A while ago I was chatting to a successful and well respected senior manager from a large corporate. Somehow we got talking about the fact that I had previously worked as a consultant with no ‘set’ desk in a ‘set’ office to go to each day; the look of horror and total disbelief was palpable. The mere idea of going to different clients in different organisations (even different cities) was abhorrent to his way of working.
At the time I thought little of it – if only to recognise that I would feel restricted and bored if I didn’t have the ever-changing dynamics of my job. Later I realised that for me it was a simple matter – it was ‘normal’ for me, AND I was in control of the situation.
How Change Matters to Your People
Change depends on people. Organisations need to change to survive in dynamic times. We hear time and time again about successful organisations being those able to adapt to changing environmental (internal and external) factors. We also hear about those who ‘fail to change, fail to succeed’.
But what does change really mean to your organisation, to your people; there will be those who actively embrace change, the ones who adopt a “wait and see” attitude, and those who may consciously or unconsciously fear change.
The Phenomenon of ‘Change Fear’
Call it apprehension, anxiety, or dislike of the unknown, of being outside of your comfort zone or not in control of the immediate future, typically we have all experienced that twinge of change fear at some point in our lives.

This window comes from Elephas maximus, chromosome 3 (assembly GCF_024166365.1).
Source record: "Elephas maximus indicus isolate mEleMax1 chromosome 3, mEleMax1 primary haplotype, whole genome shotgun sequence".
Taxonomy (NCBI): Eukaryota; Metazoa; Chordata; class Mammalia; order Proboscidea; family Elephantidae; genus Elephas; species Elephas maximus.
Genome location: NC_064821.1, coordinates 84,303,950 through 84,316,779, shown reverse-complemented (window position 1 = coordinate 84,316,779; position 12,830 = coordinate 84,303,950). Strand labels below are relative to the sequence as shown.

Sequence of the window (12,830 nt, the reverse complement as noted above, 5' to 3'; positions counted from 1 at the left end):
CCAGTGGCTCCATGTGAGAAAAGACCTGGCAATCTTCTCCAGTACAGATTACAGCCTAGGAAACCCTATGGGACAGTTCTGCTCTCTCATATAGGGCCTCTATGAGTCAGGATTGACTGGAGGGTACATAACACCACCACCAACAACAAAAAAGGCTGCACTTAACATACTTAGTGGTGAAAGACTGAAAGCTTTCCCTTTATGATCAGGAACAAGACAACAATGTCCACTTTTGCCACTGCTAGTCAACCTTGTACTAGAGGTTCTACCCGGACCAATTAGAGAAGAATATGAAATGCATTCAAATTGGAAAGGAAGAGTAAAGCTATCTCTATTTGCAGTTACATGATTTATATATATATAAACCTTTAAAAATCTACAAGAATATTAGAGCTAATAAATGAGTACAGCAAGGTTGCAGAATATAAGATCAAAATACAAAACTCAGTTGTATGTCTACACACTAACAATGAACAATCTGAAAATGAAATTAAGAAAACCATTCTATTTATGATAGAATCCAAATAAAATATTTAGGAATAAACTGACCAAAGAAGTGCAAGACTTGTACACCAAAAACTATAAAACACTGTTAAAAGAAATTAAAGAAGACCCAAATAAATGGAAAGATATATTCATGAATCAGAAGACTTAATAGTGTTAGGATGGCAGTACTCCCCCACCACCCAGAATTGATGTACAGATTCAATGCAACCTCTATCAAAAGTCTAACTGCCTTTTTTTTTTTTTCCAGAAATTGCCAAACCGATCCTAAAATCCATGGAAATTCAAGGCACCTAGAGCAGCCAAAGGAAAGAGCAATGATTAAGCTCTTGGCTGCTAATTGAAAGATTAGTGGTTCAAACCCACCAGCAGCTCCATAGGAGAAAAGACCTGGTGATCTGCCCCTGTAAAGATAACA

Some are bold and brave in the face of change fear; others show disdain; some jump in rallying to the change cry; we see everything from heroics, to avoidance to attitudes of ‘it won’t work’ to ‘how wonderful’.
So why is it that change can be so fearsome and confronting for some of us, yet embraced by others?
Awareness Confronts Change Fear
The simple fact is that the more we feel ‘in control’ of a change, the more we are prepared and understand (even if not agree to) change, the more likely that change will succeed. Put succinctly few of us like change being ‘done’ to us!
There are many theories on change from the Transition curve (or ‘change curve’ or ‘coping curve’) to Bridges’ Stages of Transition (Endings, Neutral zone and Beginnings) to motivation theories (such as Maslow) and Lewin’s often quoted 3 stage model of ‘unfreeze, change and freeze’.
6 Common Change Fear Factors
Whilst these theories seek to offer guidance and insight to change, it is useful to consider some of the common factors why we may fear change:
- ‘I don’t have time’. We are often too busy in the ‘now’ to even contemplate the energy required to take on a ‘new world’. How can we possibility take on something new when we have so much of the ‘day-to-day’ to deal with?
- ‘What’s the big deal?’ We may not see or understand the relevance of the change. What really is the value-add? Why are we considering such a change or why do I need to be involved?
- ‘We’ve always done it like this for the past x years’. This often relates back to anxieties about job security. Why can’t we continue on like we have – it’s always worked in the past!
- ‘It’s not broken, don’t fix it’. We may now need to learn something new that we might not initially ‘shine’ at. Again this can threaten people’s sense of security and adequacy to perform in a ‘new world’.
- Sense of loss of control. We are good at what we do – now that may change… We feel no longer in control of ‘what’s next’. This can be extremely ‘nerve wracking’ and confronting for some.
- Past experiences of change. A ‘poor’ change experience can colour future expectations about change. It didn’t work last time, why should it work this time?
Change is about people – change management is about understanding and leading people through what can be a difficult, challenging but hopefully rewarding experience.
“All changes, even the most longed for, have their melancholy; for what we leave behind us is a part of ourselves….”
If you need help executing your change strategy speak to one of our Principal Change Consultants +65 6818 5771